OpenStack Common Culture
We are 5 years into the OpenStack ride (and 3 years into the OpenStack Foundation ride), and the challenges for our community are evolving. In this article I want to talk about what I consider the most significant threat for our open source community today: the loss of our common culture.
Over the past year we evolved the OpenStack project model to adopt an inclusive approach. Project teams which work on deliverables that help us achieve the OpenStack Mission, and which follow our development and community practices should generally be accepted under the "big tent". As we explained in this presentation in Vancouver, we moved from asking "is this OpenStack ?" to asking "are you OpenStack ?".
What does it mean to be OpenStack ? We wrote down a set of principles, based on the original four opens that were defined at the very beginning of this journey. But "being OpenStack" goes beyond that. It is to be aligned on a common goal, be part of the same effort, be the same tribe. OpenStack relies on a number of individuals working cross-project (on infrastructure, QA, documentation, release processes, interoperability, user experience, API guidelines, vulnerability management, election organization...). It is because we belong to the same tribe that some people and organizations care enough about "OpenStack" as a whole to dedicate time to those essential cross-project efforts.
This is why we standardize on logged IRC channels as a communication medium, why we ask that every project change goes through Gerrit, and why we should very conservatively add new programming languages to the mix. Some people advocate letting OpenStack project teams pick whatever language they want, or letting them meet on that new trendy videoconferencing app, or letting them track bugs on separate JIRA instances. More freedom sounds good at first glance, but doing so would further fragment our community into specific silos that all behave differently. Doing so would make recruiting for those essential cross-project efforts even harder than it is today, while at the same time making the work of those cross-project efforts significantly more complex. Doing so would make our community crumble under its own weight.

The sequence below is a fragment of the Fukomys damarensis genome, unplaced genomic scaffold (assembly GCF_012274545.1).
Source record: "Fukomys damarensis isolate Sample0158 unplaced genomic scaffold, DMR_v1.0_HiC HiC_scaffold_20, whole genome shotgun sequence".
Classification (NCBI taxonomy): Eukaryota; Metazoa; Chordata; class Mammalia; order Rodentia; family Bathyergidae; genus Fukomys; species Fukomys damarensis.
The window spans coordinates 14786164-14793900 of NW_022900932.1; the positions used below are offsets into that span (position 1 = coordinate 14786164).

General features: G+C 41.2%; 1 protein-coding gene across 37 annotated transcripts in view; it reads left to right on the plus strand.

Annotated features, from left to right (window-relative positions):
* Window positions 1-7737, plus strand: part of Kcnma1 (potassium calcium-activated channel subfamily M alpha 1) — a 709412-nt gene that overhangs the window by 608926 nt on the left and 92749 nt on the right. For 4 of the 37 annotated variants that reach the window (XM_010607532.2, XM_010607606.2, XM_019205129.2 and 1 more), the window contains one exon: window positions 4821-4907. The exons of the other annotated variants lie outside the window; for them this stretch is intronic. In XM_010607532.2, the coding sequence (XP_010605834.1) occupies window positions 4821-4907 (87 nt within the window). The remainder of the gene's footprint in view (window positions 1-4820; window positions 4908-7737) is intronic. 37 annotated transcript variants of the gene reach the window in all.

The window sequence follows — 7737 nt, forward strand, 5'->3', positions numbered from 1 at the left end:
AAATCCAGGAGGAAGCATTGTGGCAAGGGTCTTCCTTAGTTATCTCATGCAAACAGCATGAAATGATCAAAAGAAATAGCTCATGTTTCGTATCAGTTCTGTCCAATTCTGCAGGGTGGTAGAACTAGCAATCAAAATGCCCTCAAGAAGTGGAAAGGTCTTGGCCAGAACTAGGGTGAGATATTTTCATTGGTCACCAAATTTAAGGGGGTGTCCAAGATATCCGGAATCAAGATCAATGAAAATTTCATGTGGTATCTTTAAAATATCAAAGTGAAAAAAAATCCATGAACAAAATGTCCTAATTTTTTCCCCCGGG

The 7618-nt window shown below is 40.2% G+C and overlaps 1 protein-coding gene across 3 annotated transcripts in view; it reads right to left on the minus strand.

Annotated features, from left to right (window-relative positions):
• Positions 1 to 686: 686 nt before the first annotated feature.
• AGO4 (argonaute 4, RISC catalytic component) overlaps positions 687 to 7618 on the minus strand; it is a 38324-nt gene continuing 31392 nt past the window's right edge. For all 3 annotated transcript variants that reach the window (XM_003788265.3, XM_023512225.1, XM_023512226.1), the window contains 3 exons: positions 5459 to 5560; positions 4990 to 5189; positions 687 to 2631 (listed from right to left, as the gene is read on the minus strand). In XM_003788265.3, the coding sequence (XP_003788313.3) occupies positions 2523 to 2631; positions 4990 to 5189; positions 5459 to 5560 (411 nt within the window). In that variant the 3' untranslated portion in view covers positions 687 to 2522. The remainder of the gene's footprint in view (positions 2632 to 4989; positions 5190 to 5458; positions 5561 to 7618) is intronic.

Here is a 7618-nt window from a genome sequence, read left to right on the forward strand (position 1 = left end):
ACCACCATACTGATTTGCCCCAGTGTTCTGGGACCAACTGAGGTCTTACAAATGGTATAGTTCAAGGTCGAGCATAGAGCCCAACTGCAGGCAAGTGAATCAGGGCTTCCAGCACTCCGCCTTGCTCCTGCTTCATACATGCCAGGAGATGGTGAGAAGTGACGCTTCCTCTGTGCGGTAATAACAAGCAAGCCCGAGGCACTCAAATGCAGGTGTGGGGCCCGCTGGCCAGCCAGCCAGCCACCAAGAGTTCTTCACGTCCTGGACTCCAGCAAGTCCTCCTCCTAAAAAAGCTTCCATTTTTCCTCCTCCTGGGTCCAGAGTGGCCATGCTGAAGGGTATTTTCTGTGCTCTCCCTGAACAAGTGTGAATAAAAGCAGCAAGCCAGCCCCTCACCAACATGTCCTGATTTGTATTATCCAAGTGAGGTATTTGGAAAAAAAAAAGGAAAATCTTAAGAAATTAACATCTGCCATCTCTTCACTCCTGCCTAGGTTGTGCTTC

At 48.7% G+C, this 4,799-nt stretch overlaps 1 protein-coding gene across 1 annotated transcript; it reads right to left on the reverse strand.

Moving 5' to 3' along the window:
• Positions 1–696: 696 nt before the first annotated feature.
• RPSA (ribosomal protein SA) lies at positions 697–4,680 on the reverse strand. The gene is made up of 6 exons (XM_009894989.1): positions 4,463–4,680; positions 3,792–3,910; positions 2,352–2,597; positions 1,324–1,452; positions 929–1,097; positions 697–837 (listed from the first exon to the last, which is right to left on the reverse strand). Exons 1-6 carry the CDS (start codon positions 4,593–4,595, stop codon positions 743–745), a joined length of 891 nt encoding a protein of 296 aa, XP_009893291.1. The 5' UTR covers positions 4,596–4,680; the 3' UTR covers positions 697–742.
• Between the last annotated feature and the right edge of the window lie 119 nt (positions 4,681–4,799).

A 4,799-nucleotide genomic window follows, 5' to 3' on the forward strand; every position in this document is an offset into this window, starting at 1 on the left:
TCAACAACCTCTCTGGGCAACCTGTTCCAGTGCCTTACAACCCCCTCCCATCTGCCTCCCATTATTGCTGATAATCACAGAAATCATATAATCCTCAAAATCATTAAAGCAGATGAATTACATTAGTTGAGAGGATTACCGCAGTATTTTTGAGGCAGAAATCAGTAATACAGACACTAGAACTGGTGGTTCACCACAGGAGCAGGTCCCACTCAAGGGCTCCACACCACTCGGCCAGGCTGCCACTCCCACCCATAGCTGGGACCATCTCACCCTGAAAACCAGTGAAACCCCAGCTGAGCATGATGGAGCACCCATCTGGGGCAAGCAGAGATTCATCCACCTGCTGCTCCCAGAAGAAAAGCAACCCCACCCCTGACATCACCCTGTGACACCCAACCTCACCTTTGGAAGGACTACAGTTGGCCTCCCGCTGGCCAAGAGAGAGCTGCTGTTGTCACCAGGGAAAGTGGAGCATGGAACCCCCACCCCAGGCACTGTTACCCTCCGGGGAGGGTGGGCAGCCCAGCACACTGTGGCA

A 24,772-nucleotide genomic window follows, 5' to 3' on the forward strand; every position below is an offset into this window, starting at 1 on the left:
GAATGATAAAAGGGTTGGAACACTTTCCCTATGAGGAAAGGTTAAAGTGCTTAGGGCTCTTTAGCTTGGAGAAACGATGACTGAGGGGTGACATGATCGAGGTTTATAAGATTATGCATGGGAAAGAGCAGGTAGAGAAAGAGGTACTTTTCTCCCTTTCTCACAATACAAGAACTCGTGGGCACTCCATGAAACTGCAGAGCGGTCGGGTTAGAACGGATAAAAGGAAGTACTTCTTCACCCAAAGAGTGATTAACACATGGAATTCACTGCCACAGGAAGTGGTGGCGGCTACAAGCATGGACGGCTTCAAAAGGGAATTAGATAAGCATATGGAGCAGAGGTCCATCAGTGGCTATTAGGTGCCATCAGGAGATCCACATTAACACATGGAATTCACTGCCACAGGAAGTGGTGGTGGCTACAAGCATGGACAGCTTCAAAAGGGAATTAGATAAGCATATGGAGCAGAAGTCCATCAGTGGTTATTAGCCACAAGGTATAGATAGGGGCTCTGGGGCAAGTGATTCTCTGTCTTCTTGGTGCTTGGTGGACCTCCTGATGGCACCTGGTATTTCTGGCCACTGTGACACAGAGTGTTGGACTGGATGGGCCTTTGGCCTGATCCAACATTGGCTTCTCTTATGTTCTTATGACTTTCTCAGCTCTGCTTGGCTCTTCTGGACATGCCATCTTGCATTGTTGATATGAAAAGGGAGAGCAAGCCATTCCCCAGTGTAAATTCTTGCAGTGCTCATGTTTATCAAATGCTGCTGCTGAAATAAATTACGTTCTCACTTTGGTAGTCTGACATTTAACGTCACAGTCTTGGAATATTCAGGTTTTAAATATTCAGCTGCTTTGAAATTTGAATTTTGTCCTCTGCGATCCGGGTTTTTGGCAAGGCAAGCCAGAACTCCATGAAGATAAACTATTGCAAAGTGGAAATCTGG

We started this journey with a pretty strong common culture. It was mostly oral tradition. We assumed that as OpenStack grew, our culture would naturally be assimilated by new members. And it did, for quite some time. But today we are at a point where we dramatically expanded our community (we doubled the number of project teams over the last year) and our common culture did not naturally transmit to newcomers. Silos with local traditions have formed. Teams don't all behave in the same way anymore. Most team members only care about a single project team. We struggle to move from one project to another. We struggle to provide common solutions that work for everyone. We struggle to recruit for cross-project efforts more than we ever did. OpenStack's future as a community is at risk. It's time to hold the culture line, rather than time to further relax it.
It is also more than time that we document our common culture, so that it can be explicitly communicated to everyone in the OpenStack ecosystem (current and prospective members). We started a workgroup at the Technical Committee, held a virtual sprint to get a base version written, and now here it is: the first version of the OpenStack Project team guide. Read it, refer to it, communicate it to your OpenStack community fellows, propose changes to it. It is an essential tool for us to overcome this new challenge. It's certainly not the only tool, and I hope we'll be able to dedicate a cross-project session at the Mitaka Design Summit in Tokyo to further discuss this topic.